When it seems that I’m being hit by a barrage of negative news items and feel I don’t have time to respond thoughtfully to any one of them, I think, what next? Although this exclamation comes from a place of exasperation and anxiety, “what next” is probably the right question. Once I’ve sorted things out and addressed the immediate and urgent concerns, I really need to take time to think about the next logical step.
I’ve been asking myself this question recently about the Coronavirus outbreak. We’ve all been concerned about the welfare of those affected by this and we all want to help and do the right thing. I choose to ignore the “should have/could have” accusations floating around, and try to ask myself: what next? Where do we go from here? What have we learned? What do we wish we’d done five or ten years ago that we need to start doing right now?
Earlier today, Freeman hosted an online discussion with industry experts designed to help decision makers in the conferences, events and expositions industry better understand their options and obligations when it comes to hosting their event, cancelling, or finding an alternate solution in light of the Coronavirus. If you were one of the 2,000-plus people that joined, thank you. And if you missed it, we recorded it — check out the link below.
Let me share a few of my personal thoughts expressed during that conversation.
To be sure, our industry is impacted. Freeman has seen some events canceled or postponed. But these represent fewer than 1% of shows we are scheduled to deliver in the next four or five months in the US, APAC, EMEA and LATAM regions. And we have already seen people who cancelled last week revisit those decisions. That’s because they realize they have more options — not necessarily to put on the exact same event — but to design other ways to leverage Live as a platform to get their message out. The shows that were cancelled were cancelled for the right reasons. And the same is true for the events that will continue more or less as planned. The important thing we all agree on is that, whatever our plans, it is critical to communicate them proactively and clearly. Transparency translates into trust. Trust equates to future viability.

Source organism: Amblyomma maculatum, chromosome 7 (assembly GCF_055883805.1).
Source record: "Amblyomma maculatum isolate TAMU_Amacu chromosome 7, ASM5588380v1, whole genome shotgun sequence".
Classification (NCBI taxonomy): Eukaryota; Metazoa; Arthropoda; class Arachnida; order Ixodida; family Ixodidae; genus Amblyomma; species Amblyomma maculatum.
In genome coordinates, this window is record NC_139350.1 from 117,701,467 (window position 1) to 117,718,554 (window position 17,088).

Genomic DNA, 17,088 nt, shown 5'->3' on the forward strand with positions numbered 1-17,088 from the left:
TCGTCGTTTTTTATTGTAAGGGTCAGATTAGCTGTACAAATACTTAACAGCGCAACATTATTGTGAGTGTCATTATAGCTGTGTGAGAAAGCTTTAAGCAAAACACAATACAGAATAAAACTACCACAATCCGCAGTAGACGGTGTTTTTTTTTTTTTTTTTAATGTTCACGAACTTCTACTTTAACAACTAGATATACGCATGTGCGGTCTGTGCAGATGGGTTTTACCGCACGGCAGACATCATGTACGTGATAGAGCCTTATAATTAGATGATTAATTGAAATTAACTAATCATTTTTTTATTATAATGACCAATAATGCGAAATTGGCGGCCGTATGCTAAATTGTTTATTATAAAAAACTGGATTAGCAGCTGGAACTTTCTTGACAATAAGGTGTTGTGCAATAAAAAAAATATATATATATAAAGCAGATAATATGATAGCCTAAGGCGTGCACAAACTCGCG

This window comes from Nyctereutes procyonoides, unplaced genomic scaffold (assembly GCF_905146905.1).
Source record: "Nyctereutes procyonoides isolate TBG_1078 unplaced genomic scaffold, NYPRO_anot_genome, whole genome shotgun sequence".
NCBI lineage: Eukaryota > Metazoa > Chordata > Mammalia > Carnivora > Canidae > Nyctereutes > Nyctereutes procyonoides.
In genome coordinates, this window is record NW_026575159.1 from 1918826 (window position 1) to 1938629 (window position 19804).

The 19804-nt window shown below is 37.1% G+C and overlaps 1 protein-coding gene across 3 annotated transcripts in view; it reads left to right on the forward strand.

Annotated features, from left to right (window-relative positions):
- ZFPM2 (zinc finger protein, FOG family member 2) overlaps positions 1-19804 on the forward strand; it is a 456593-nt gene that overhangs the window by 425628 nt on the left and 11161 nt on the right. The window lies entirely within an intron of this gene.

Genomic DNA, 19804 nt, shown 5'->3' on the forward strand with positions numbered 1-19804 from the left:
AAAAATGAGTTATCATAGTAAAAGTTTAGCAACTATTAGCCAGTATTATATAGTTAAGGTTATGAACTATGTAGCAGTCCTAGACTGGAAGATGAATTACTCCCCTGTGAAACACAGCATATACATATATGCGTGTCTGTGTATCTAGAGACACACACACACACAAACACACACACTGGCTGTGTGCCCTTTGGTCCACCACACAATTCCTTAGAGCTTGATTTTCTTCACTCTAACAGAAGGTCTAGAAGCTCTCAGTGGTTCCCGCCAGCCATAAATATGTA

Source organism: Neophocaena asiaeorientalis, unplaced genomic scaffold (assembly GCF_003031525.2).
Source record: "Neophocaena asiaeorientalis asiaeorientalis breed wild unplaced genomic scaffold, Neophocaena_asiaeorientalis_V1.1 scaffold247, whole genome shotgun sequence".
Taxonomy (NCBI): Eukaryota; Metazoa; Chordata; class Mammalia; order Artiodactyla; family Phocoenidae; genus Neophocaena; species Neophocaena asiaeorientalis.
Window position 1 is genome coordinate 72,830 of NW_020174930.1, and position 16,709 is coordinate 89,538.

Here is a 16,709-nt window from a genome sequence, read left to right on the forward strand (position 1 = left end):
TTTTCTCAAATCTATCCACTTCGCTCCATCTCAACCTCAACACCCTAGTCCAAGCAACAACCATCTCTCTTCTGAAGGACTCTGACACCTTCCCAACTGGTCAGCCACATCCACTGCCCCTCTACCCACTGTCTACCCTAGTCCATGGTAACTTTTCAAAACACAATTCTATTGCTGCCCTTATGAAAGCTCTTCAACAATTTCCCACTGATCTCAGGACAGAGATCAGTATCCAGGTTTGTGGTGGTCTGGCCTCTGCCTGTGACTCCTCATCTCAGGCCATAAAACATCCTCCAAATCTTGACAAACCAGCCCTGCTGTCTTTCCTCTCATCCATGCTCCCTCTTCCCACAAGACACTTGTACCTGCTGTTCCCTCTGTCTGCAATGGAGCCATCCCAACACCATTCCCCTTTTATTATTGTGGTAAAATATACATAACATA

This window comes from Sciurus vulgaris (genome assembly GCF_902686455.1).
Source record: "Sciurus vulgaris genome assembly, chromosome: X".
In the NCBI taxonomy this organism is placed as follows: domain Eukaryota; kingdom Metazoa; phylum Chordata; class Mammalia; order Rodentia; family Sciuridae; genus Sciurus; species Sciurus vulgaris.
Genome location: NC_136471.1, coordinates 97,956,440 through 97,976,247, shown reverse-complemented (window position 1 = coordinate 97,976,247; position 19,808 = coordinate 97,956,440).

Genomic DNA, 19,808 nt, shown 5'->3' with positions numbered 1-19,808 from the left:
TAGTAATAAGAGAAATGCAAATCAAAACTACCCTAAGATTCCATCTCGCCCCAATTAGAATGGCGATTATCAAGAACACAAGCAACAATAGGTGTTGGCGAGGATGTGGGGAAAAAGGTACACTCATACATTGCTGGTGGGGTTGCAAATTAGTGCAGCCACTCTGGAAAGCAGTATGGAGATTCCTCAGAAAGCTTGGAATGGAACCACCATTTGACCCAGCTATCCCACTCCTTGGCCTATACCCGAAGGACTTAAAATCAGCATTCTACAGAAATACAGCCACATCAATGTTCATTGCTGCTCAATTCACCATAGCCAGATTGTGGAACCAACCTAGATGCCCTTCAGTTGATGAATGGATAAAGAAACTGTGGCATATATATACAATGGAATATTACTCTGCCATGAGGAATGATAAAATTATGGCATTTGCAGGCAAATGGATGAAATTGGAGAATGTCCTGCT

The truth is, Live events as a communication/marketing channel is not going away. People crave connection, and ours is too powerful of a medium to just evaporate. I’m not just whistling in the dark here — I am actually optimistic. And my optimism lies in the answer to the question of “what next?”
We have already seen the integration of live and virtual interactions in hybrid events that take advantage of technology to connect more people. I believe we will see a breakthrough hybrid platform before long. (Full disclosure — I’ve been looking for this since the 1990s.)
We can never stop designing, creating, and building better ways to connect people in meaningful ways. Every day, we see new breakthroughs in technology solutions that enable us to be more agile in meeting our customers’ needs.
My hope is that out of the tragedy of the Coronavirus, our industry reaches a tipping point that knocks down some of the old business models. We can make our events more accessible. More inclusive. More engaging. More personal and relevant. We have the tools and the impetus to augment the live experience. We don’t have, and what we need to develop, is the right talent — a renaissance team of diverse thinkers who can see beyond now to whatever comes next.
I believe this is what is going to happen. And this certainty brings me hope and optimism for the future of our industry.